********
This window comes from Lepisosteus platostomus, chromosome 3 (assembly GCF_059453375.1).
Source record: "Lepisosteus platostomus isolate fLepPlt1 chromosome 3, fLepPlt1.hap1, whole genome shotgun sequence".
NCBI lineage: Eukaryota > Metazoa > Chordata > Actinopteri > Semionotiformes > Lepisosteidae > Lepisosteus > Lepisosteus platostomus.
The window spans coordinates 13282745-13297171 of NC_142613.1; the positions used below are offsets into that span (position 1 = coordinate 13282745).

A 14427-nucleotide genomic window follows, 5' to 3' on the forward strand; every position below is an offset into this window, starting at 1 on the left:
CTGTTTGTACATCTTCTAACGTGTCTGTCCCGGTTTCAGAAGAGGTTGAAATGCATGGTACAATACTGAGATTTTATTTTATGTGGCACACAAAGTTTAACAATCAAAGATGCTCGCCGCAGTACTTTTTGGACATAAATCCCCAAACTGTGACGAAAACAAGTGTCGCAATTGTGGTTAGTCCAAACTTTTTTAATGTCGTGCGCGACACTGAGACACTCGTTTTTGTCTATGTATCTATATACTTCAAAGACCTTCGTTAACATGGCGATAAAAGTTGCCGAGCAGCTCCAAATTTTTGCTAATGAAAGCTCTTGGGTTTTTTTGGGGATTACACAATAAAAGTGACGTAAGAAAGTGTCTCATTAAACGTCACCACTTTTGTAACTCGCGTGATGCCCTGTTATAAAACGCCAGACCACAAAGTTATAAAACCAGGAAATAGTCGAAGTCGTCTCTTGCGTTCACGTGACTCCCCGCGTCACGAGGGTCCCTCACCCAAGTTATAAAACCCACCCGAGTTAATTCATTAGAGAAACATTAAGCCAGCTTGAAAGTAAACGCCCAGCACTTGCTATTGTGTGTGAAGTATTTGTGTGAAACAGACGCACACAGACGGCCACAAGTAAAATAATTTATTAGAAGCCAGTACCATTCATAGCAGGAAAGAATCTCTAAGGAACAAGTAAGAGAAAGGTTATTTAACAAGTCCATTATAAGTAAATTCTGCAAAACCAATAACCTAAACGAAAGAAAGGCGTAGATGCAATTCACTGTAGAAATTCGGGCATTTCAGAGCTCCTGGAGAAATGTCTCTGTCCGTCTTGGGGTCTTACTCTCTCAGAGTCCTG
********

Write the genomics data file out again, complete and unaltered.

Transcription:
This window comes from Lepisosteus platostomus, chromosome 3 (assembly GCF_059453375.1).
Source record: "Lepisosteus platostomus isolate fLepPlt1 chromosome 3, fLepPlt1.hap1, whole genome shotgun sequence".
NCBI lineage: Eukaryota > Metazoa > Chordata > Actinopteri > Semionotiformes > Lepisosteidae > Lepisosteus > Lepisosteus platostomus.
The window spans coordinates 13282745-13297171 of NC_142613.1; the positions used below are offsets into that span (position 1 = coordinate 13282745).

A 14427-nucleotide genomic window follows, 5' to 3' on the forward strand; every position below is an offset into this window, starting at 1 on the left:
CTGTTTGTACATCTTCTAACGTGTCTGTCCCGGTTTCAGAAGAGGTTGAAATGCATGGTACAATACTGAGATTTTATTTTATGTGGCACACAAAGTTTAACAATCAAAGATGCTCGCCGCAGTACTTTTTGGACATAAATCCCCAAACTGTGACGAAAACAAGTGTCGCAATTGTGGTTAGTCCAAACTTTTTTAATGTCGTGCGCGACACTGAGACACTCGTTTTTGTCTATGTATCTATATACTTCAAAGACCTTCGTTAACATGGCGATAAAAGTTGCCGAGCAGCTCCAAATTTTTGCTAATGAAAGCTCTTGGGTTTTTTTGGGGATTACACAATAAAAGTGACGTAAGAAAGTGTCTCATTAAACGTCACCACTTTTGTAACTCGCGTGATGCCCTGTTATAAAACGCCAGACCACAAAGTTATAAAACCAGGAAATAGTCGAAGTCGTCTCTTGCGTTCACGTGACTCCCCGCGTCACGAGGGTCCCTCACCCAAGTTATAAAACCCACCCGAGTTAATTCATTAGAGAAACATTAAGCCAGCTTGAAAGTAAACGCCCAGCACTTGCTATTGTGTGTGAAGTATTTGTGTGAAACAGACGCACACAGACGGCCACAAGTAAAATAATTTATTAGAAGCCAGTACCATTCATAGCAGGAAAGAATCTCTAAGGAACAAGTAAGAGAAAGGTTATTTAACAAGTCCATTATAAGTAAATTCTGCAAAACCAATAACCTAAACGAAAGAAAGGCGTAGATGCAATTCACTGTAGAAATTCGGGCATTTCAGAGCTCCTGGAGAAATGTCTCTGTCCGTCTTGGGGTCTTACTCTCTCAGAGTCCTG